The last Fighting Games Friday posts I made focused on one title that received big news recently, but I’m doing something different this time. There wasn’t a single big topic to discuss this week so, I’m highlighting three comparatively miniature news events that happened this week. I think you’ll like it.
Dissidia Final Fantasy NT is due for a release on PlayStation 4 in January, but the arcade edition that arrived nearly two years ago is still receiving characters. The game launched with nothing but heroes available as playable characters, which is why subsequent character releases have mostly consisted of villains, and they’re still releasing some who were part of the previous PSP titles. The newest one here is Final Fantasy IV “villain” Golbez.
Golbez inherits his style and most techniques from previous titles, and remains a character focused on powerful long-ranged attacks with select close-ranged options to knock the opponent away. He’s can also utilize several projectiles simultaneously to play mind games with the opponent or trap them, as the opponent can either stumble or be knocked into some attacks. In a significant change from his prior appearances, the Shadow Dragon will always fight alongside Golbez instead of joining him only in EX mode. The dragon has his own attacks, which will make getting close to Golbez even more difficult.
Golbez will be added to the arcade version of Dissidia later this month, and he’ll be among the initial cast in NT for PS4 when it releases. Coming alongside him in the arcade update will be the Stellar Fulcrum stage from Final Fantasy XI. A stream to commemorate the arcade version’s second anniversary will be held on November 26th, where a large update will be announced with news about the PS4 version. Don’t be surprised if you see a post about that here.
Nearly every fighting game developer and publisher announces and releases their titles for PC alongside the console versions these days. It’s even become customary among small Japanese outfits, as after previous iterations received delayed releases, Arc System Works Guilty Gear Xrd Rev. 2 arrived on PC alongside the console versions in May. But one strange exception is NetherRealm Studios, whose ports tend to come later; it’s a strange practice for a western developer, as they tend to be more PC-friendly. Mortal Kombat X was their last title to release on consoles and PC simultaneously, whose port was less than desirable; the complete XL edition didn’t arrive on PC until half a year after the console one last year. The length of time between ports will be the same for Injustice 2, whose PC version was announced this week.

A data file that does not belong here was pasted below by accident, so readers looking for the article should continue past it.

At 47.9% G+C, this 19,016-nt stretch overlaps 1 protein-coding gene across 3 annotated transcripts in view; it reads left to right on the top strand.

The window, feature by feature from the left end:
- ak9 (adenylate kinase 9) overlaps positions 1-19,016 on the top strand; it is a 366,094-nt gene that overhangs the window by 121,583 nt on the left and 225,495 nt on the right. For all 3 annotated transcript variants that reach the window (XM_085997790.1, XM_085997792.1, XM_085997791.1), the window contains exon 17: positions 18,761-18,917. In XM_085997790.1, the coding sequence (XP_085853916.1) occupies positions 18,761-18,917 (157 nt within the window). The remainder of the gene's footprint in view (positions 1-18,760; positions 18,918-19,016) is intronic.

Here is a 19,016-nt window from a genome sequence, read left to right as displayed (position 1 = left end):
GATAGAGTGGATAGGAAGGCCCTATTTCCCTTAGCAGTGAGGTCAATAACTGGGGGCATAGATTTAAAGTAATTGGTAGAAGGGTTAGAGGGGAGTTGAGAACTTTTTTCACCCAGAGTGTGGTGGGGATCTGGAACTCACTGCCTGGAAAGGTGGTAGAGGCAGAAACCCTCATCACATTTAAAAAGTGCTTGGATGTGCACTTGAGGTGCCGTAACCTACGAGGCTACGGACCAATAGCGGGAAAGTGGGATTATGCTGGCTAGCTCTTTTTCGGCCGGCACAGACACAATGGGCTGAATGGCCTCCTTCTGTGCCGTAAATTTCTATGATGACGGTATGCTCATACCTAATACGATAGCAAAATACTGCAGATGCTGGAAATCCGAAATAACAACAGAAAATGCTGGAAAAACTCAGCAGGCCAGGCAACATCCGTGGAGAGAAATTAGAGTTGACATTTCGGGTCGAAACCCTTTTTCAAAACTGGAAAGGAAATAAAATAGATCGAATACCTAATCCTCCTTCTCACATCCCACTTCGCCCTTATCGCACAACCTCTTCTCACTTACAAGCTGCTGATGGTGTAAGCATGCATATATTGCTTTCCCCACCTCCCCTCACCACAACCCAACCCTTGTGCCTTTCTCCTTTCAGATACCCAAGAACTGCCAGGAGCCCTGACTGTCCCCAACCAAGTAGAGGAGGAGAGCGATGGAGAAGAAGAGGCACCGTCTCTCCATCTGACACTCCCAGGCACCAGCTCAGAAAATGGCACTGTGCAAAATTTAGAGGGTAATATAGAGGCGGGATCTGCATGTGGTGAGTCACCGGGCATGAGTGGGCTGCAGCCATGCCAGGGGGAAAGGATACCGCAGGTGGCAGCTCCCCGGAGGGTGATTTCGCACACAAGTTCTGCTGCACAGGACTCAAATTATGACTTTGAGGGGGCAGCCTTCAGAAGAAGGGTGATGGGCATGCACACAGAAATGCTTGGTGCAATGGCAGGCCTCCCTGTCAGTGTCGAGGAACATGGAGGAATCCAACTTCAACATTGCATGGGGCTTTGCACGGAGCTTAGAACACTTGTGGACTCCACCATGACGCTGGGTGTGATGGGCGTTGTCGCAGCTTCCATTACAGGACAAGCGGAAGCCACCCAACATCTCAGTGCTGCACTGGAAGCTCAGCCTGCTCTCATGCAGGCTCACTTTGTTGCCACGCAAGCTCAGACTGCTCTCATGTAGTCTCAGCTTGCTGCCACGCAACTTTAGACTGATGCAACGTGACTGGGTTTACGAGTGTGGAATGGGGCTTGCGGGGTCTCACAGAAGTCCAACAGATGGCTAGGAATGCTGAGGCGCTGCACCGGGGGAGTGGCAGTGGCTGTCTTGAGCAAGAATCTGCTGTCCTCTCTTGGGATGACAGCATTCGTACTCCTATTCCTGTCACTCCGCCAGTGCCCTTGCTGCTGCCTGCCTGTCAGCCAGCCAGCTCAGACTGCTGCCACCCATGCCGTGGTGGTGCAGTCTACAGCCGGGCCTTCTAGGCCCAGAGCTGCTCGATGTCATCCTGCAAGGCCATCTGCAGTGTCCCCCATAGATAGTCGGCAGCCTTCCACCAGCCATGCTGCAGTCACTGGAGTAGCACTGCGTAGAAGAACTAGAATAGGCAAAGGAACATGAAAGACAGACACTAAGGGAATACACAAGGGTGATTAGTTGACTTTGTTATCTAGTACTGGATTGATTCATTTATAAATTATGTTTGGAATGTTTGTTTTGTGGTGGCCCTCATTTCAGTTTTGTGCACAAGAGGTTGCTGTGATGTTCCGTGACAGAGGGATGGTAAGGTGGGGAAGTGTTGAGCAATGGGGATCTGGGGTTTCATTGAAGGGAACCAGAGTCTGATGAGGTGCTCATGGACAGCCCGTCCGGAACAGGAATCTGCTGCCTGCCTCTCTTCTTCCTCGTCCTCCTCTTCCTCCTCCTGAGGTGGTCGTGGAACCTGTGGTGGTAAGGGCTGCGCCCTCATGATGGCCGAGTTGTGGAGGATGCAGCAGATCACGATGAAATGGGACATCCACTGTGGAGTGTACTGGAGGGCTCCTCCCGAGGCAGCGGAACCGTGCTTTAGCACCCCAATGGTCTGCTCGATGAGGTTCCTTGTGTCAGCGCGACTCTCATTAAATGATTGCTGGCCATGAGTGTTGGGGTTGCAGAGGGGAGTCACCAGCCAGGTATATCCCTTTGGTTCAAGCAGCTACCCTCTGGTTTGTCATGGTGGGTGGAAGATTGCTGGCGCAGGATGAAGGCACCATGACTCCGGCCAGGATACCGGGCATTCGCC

The PC version will be handled by QLoc, ensuring that it will be a quality job. In fact, they were so confident in its quality that a beta-testing phase was held to let players see the quality of the port, and for NetherRealm to test the quality of online connections.
Unfortunately, it doesn’t appear this version will include the DLC characters that have been released for the console versions since May. Instead, you’ll be able to get them if you purchase the Ultimate Edition, and they’ll be unlocked after a specific amount of time along with two exclusive gear shaders for multiple characters, and premier skins with exclusive dialogue. The port will release on Tuesday, November 14th, and it should be updated to reach parity with the console versions in terms of content shortly afterward.
When Blazblue: Cross Tag Battle was announced, Arc System Works curiously revealed it without a publisher in an American venue. This became more curious when they claimed they wanted to target the western audience with this title, and not because of the franchises being used. There was a reason for that: Arc System Works has now established an American arm capable of publishing and distributing physical copies. Their previous operation was run by only two people, and distributed titles localized by Aksys Games; now, they’re serious about breaking into the western market.
Cross Tag Battle will be the first title they publish at retail, which is due for release in 2018 for PS4, Switch, and PC. From there, they should handle the localizations for all subsequent titles they bring over from Japan, but not the ones they’ve simply developed, like Dragon Ball FighterZ or — perhaps — a future Persona fighting game. Heck, maybe they’ll pick up titles from other publishers too, like other localization outfits.
It will be nice to have a new publisher around, but this also means Aksys Games will lose one of their main sources of revenue, since the Blazblue and Guilty Gear games were some of their biggest titles. Hopefully Aksys can other sources, like potentially localizing and publishing the next project from Zero Escape director and writer Kotaro Uchikoshi.
I think this little experiment turned out well, so expect more Fighting Games Friday posts like this in the near future. But I’ll continue dedicating posts to certain games when there’s big news about them, or when I have impressions to provide.